Goolsby Defends Potential Racial Justice Act Repeal

Apr 5, 2013

This week the North Carolina Senate voted along party lines to repeal the Racial Justice Act. Also in the legislation are measures designed to restart executions, which have been unofficially on hold in the state since 2006.

Senator Thom Goolsby, Republican, is the primary sponsor of a bill repealing the Racial Justice Act

Critics contend that eliminating the Racial Justice Act will prevent those unfairly sentenced to death because of racial bias from getting justice. More than 150 people in the state are awaiting execution.

Republican Senator Thom Goolsby of New Hanover County sponsored the legislation repealing the Racial Justice Act, and he said on The State of Things that the Act isn’t necessary.

"I don’t believe that the DA’s across the state -- particularly most of whom are Democrat -- are racists," he said. "I don’t think they seek the death penalty based on racism, and the RJA was a very poorly written law."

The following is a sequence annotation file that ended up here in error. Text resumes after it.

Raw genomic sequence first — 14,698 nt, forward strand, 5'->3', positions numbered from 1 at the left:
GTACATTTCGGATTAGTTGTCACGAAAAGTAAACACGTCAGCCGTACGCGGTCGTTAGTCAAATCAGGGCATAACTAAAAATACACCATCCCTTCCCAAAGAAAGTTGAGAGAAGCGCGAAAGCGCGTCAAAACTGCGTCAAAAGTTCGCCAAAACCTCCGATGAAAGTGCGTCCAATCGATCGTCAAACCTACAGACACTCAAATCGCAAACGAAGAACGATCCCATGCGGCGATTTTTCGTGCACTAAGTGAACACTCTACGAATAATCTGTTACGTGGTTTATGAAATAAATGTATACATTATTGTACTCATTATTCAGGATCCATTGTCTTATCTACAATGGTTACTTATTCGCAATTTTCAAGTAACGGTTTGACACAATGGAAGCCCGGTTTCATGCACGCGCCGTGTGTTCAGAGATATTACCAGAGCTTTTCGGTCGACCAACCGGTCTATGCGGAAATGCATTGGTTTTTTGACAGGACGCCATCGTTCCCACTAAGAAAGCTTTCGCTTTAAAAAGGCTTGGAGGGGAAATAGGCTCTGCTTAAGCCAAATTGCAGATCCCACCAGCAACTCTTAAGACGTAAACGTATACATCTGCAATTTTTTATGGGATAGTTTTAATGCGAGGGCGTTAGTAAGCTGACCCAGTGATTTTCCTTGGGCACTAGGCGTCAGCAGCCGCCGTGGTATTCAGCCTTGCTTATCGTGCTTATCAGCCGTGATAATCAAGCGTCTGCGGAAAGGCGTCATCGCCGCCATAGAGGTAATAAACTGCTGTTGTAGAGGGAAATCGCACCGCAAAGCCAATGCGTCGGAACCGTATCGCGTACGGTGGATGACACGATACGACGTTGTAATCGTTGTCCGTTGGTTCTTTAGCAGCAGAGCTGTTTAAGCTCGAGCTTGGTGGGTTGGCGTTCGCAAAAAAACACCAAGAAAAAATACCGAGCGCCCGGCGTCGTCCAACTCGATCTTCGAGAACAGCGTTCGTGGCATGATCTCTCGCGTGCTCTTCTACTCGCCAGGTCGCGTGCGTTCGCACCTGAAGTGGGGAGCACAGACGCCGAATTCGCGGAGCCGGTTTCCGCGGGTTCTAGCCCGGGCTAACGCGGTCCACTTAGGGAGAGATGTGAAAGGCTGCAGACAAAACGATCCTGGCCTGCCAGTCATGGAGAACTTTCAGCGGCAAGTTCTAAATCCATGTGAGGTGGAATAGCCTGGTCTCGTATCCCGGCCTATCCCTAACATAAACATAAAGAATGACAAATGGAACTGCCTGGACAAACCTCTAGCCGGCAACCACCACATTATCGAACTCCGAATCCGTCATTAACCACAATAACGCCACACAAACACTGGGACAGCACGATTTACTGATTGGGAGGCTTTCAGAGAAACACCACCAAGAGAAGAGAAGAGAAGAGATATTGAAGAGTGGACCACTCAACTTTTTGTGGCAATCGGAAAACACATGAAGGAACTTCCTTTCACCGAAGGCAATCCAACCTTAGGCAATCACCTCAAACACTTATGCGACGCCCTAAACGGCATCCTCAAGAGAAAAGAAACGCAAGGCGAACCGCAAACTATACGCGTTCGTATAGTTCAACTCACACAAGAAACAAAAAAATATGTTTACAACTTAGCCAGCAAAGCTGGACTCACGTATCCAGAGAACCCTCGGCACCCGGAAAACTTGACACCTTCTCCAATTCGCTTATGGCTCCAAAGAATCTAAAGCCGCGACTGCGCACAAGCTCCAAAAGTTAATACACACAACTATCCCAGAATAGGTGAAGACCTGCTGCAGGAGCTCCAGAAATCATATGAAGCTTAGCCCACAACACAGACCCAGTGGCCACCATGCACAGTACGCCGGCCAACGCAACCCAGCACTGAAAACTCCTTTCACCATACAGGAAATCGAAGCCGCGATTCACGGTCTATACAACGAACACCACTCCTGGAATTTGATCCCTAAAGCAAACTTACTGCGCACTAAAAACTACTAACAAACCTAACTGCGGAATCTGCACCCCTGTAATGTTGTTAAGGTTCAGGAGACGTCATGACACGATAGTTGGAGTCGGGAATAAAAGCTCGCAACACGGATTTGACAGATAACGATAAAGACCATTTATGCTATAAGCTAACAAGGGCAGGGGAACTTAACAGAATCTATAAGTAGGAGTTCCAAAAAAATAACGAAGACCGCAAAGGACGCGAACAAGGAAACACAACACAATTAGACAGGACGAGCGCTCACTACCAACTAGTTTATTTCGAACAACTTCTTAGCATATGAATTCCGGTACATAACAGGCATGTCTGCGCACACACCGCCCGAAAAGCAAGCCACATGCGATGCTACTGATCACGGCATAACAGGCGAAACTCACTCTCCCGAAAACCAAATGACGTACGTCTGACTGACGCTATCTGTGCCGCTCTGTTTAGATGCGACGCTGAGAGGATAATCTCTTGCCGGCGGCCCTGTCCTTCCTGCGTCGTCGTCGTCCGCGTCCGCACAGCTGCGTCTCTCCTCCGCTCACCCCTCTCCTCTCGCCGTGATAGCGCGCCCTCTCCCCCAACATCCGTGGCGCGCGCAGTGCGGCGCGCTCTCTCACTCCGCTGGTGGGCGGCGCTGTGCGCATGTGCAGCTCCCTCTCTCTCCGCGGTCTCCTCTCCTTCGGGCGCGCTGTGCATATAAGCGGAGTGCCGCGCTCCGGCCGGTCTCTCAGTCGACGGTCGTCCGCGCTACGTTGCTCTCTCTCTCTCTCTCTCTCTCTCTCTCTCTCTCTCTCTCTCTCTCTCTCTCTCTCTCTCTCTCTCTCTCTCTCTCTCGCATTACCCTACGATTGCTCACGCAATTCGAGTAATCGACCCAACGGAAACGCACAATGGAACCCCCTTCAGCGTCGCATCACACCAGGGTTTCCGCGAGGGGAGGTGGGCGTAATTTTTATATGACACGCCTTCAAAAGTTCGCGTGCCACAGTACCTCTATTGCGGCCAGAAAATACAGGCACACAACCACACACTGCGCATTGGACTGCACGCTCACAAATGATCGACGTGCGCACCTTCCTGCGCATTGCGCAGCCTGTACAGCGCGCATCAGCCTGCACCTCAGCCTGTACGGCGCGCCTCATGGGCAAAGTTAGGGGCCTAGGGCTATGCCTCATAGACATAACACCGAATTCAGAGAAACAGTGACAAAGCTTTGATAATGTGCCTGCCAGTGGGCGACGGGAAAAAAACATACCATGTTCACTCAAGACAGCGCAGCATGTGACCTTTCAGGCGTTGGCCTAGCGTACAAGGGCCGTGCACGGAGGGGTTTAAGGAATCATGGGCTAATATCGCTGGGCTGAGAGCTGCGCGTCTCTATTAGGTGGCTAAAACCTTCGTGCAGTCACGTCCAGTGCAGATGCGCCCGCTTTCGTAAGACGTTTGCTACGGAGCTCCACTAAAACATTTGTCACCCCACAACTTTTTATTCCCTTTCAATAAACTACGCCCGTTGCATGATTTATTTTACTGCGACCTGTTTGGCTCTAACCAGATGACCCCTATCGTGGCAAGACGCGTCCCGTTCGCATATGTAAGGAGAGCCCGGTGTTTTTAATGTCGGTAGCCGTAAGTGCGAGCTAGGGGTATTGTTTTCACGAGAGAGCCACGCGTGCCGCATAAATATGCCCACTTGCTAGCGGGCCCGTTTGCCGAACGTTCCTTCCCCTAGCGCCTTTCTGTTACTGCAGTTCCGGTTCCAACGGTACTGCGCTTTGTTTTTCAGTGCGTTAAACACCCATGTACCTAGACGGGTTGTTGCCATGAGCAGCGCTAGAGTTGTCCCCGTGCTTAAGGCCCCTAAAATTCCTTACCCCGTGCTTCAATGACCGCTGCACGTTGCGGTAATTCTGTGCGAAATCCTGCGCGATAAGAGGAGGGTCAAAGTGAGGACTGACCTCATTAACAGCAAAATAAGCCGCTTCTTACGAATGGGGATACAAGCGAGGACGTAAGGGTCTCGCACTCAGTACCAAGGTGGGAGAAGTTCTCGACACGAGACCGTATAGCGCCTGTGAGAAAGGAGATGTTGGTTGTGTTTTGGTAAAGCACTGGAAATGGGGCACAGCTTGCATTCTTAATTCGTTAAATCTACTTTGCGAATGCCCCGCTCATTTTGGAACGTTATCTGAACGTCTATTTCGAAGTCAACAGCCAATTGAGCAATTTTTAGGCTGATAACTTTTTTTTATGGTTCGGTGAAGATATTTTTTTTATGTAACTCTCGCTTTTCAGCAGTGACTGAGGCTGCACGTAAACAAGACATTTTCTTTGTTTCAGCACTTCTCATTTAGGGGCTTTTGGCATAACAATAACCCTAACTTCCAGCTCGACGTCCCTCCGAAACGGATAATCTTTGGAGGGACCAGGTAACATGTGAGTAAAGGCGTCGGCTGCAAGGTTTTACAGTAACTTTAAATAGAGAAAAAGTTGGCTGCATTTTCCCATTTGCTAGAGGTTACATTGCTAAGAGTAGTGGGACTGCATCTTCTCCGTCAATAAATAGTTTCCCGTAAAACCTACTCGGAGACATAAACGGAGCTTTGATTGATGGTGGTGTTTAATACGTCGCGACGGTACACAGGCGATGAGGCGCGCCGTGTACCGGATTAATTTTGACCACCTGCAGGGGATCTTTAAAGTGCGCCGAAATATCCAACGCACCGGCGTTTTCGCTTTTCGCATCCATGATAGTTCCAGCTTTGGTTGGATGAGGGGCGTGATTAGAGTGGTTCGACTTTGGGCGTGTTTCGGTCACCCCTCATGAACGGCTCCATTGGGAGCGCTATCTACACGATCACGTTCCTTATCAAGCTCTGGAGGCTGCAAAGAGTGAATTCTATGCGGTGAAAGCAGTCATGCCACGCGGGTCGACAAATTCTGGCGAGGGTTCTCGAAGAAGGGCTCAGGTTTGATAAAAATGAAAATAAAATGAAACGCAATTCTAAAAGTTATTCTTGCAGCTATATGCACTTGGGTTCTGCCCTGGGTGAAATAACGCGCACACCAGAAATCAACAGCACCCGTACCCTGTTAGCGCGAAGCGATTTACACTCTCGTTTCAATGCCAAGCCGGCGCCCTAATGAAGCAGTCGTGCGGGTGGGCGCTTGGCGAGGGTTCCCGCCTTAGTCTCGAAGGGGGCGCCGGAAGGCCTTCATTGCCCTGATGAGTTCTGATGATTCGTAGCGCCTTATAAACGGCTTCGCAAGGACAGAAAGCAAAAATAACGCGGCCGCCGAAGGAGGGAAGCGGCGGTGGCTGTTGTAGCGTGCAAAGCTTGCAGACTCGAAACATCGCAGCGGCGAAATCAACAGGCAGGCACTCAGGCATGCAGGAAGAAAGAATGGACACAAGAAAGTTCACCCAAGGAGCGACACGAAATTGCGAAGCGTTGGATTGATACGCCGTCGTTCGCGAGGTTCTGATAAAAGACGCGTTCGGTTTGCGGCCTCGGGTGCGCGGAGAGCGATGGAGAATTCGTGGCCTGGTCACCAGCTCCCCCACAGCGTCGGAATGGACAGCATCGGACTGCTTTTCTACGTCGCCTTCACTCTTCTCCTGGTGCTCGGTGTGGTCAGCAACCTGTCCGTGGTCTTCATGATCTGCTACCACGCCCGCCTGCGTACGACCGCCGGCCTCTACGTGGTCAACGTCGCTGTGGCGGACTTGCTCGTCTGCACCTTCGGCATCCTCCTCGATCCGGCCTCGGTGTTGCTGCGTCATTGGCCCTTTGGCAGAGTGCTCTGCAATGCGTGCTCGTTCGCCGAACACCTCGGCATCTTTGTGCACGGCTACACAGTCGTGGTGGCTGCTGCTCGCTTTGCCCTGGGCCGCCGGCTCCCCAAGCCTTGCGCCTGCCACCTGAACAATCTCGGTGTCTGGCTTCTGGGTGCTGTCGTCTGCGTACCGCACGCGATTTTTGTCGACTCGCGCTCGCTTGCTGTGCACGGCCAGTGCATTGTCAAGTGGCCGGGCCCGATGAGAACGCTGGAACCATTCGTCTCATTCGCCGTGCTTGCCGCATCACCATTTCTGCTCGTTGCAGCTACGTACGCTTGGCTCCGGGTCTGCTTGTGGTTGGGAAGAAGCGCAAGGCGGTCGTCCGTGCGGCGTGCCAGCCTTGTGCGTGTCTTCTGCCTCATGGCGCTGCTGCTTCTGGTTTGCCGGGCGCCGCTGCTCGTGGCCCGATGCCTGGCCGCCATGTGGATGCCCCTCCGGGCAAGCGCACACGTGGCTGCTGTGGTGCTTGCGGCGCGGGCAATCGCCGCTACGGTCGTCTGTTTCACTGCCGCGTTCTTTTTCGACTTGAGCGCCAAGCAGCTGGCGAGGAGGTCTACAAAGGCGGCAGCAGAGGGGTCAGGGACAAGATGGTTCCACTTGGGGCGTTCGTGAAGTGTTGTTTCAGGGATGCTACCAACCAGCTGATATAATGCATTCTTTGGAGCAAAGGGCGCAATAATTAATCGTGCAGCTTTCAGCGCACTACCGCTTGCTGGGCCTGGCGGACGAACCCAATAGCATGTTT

Host Frank Stasio played devil’s advocate, challenging Goolsby with some statistics on death row inmates.

"The race of victims, people who are sent to death row, people who are on death row for committing a murder, their victims - 77 percent of the victims are white. Fifteen percent of the victims are black," Stasio said. "…and people on death row are disproportionately black, so that at the very least suggests that race has to play a part."

But Goolsby said the statistics were misleading.

"You’re talking about one study done in a four year period… dealing with only about 20 percent of the death penalty cases in North Carolina," he said. "You’re wrong, sir. The statistics you are trying to give me are wrong."

It may ultimately be up to the courts to decide whether the state can do away with the Racial Justice Act altogether.

In light of National Poetry Month, we spoke with local poets about our conversation with Senator Goolsby, as well the the Racial Justice Act. We were joined by Alexis Pauline Gumbs, the co-founder of the Mobile Homecoming Project; and Suja Sawafta, an instructor and M.A. candidate in Franco-Arab studies at the University of North Carolina at Chapel Hill.